List iconHenry V:
Act 5, scene 1
List icon

Henry V
Act 5, scene 1



Characters in the Play

Entire Play

Henry V begins at the English court, where the young king is persuaded that he has a claim to the throne…


The Chorus wishes for a far greater stage, actors, and audience. He apologizes for the scanty resources that are available…

Act 1, scene 1

The Bishop of Canterbury informs the Bishop of Ely of a bill threatening Church revenues and of a plan to…

Act 1, scene 2

At the King’s request, Canterbury provides an extensive interpretation of French law to support Henry’s claim to the French throne….

Act 2, chorus

The Chorus announces the enthusiastic support of English youth for Henry’s French campaign, but also advises that the French have…

Act 2, scene 1

King Henry’s former tavern companion Bardolph prevents Pistol and Nym from fighting over Hostess Quickly, Pistol’s wife. They are interrupted…

Act 2, scene 2

Henry, informed of the treachery of three of his friends, confronts them with their crimes. They throw themselves on his…

Act 2, scene 3

The tavern crew—Bardolph, Pistol, Nym, and the Boy—join the Hostess in mourning the dead Falstaff and, saying good-bye to the…

Act 2, scene 4

The King of France and his court plan their defense against Henry’s invasion. Exeter arrives to present the King with…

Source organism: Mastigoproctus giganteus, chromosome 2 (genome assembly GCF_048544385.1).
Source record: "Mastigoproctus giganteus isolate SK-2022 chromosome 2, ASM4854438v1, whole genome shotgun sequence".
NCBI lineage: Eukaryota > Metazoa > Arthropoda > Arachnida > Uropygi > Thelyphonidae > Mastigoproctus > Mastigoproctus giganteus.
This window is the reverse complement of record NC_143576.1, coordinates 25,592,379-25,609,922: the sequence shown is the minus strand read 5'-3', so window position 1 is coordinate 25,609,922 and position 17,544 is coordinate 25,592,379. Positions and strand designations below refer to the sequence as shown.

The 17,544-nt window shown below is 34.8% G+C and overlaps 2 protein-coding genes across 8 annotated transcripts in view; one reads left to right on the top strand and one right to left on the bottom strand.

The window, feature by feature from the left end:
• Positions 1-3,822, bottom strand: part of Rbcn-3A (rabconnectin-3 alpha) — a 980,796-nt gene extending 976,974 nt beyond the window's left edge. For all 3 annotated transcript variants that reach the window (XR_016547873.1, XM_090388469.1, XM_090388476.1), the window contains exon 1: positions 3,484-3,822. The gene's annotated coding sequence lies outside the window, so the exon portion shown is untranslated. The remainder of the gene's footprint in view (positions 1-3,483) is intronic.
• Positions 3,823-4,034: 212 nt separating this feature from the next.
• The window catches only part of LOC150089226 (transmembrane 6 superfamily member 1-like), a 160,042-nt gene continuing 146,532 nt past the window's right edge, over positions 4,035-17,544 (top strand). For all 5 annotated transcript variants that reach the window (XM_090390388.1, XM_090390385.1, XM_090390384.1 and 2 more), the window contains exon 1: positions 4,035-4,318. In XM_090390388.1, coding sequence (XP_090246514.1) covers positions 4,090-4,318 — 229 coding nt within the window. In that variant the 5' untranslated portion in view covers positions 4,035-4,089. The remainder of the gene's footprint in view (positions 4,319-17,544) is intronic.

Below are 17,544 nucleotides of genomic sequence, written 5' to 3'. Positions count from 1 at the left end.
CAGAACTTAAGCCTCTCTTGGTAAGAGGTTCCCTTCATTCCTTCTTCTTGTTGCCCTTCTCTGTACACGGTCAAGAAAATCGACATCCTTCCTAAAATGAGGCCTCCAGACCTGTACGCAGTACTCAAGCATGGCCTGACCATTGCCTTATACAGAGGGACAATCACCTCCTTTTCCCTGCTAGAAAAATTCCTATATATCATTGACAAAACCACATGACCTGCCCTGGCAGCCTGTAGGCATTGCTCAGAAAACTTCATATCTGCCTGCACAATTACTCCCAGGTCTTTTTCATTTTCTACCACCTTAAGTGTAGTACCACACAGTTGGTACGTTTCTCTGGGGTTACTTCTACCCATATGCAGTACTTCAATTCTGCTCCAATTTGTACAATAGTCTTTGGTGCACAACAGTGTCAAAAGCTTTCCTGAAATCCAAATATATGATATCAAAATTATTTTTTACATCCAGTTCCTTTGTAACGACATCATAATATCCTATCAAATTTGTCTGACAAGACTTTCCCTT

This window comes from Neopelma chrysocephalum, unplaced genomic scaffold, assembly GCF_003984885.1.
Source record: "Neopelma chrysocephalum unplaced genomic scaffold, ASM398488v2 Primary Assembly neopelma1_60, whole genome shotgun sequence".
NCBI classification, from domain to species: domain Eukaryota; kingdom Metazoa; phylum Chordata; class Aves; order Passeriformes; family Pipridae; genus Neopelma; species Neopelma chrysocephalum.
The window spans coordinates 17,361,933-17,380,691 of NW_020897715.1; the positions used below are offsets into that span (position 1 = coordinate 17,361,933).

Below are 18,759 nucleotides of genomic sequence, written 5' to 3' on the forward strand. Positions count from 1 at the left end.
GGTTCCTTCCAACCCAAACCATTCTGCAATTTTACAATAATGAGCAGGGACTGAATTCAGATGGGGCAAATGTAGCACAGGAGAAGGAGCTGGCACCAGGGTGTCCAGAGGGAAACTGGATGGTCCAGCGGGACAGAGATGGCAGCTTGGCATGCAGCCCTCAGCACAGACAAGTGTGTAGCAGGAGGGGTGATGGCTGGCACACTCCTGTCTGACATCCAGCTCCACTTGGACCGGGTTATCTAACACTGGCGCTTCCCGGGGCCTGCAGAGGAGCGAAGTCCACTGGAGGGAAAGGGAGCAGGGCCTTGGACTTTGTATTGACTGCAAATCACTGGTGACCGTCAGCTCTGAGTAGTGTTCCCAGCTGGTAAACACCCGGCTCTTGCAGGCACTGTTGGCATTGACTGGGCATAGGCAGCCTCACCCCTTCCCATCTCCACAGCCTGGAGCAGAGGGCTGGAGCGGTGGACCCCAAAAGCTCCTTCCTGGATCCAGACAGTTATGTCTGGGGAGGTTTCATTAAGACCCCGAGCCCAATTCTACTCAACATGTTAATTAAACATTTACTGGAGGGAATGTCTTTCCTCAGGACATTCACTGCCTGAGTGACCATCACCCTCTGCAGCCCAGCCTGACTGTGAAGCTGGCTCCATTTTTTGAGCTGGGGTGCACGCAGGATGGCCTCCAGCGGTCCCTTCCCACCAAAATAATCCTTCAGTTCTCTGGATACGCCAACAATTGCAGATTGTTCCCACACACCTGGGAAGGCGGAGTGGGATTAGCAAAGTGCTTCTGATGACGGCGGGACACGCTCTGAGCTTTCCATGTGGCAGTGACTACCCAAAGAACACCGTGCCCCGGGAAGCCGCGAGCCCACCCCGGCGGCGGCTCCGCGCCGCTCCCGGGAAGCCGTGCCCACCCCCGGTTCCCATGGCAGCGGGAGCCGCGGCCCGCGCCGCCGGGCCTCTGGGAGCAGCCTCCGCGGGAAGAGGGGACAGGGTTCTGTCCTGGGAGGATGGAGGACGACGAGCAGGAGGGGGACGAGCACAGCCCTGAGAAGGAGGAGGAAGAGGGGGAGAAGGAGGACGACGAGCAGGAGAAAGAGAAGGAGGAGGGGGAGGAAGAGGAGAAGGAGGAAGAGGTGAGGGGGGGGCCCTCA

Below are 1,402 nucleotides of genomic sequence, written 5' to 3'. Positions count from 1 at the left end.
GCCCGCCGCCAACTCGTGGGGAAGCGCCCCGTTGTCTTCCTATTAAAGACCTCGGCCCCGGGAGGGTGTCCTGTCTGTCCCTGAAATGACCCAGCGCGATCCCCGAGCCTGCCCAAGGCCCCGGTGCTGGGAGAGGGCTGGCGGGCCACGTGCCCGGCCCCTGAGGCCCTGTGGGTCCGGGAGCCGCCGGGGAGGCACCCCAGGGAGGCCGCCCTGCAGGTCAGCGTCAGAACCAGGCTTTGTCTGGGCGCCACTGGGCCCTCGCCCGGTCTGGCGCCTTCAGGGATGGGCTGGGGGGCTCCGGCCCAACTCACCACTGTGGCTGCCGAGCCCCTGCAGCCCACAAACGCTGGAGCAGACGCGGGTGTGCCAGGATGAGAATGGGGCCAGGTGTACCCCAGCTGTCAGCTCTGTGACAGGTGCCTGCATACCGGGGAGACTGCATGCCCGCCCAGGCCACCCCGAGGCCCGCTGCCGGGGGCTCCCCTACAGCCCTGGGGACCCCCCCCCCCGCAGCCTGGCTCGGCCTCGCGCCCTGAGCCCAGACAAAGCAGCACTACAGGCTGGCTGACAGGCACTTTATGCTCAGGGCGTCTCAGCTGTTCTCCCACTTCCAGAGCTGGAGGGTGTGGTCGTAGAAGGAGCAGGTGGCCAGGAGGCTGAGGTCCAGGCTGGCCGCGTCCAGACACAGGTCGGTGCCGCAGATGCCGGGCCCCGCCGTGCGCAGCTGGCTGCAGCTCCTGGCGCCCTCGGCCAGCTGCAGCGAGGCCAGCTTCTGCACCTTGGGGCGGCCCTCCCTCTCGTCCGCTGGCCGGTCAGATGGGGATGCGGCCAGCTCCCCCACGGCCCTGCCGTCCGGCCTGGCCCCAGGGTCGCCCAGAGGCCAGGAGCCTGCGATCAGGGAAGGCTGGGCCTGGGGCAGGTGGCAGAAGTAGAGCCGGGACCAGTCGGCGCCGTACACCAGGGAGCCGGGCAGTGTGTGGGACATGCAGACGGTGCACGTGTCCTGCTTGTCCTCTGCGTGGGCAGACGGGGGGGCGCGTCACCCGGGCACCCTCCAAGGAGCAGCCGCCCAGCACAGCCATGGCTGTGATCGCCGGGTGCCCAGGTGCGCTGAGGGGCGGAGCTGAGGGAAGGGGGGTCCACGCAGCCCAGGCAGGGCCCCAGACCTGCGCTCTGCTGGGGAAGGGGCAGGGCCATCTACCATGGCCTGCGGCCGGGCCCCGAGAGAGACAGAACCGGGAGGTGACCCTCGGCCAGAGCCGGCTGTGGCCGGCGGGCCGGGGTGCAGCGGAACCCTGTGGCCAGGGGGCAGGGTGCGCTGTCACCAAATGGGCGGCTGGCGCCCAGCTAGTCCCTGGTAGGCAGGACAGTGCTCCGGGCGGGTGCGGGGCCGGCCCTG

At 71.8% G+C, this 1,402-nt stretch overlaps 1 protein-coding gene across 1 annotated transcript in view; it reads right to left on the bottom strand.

Act 3, chorus

The Chorus describes the embarkation of Henry’s fleet for France, Henry’s preparations to besiege the town of Harfleur, and the…

Act 3, scene 1

Henry delivers an oration to inspire his troops to take Harfleur.

Act 3, scene 2

Bardolph, Pistol, Nym, and the Boy withdraw from the assault on Harfleur. They are driven back to it by Captain…

Act 3, scene 3

Henry threatens the men of Harfleur with the destruction of the town and its population if they do not yield…

Act 3, scene 4

An old gentlewoman, Alice, begins to teach English to Katherine, Princess of France.

Act 3, scene 5

The French nobles speak of their shame at the success of Henry’s invasion. The French King plans to block Henry’s…

Act 3, scene 6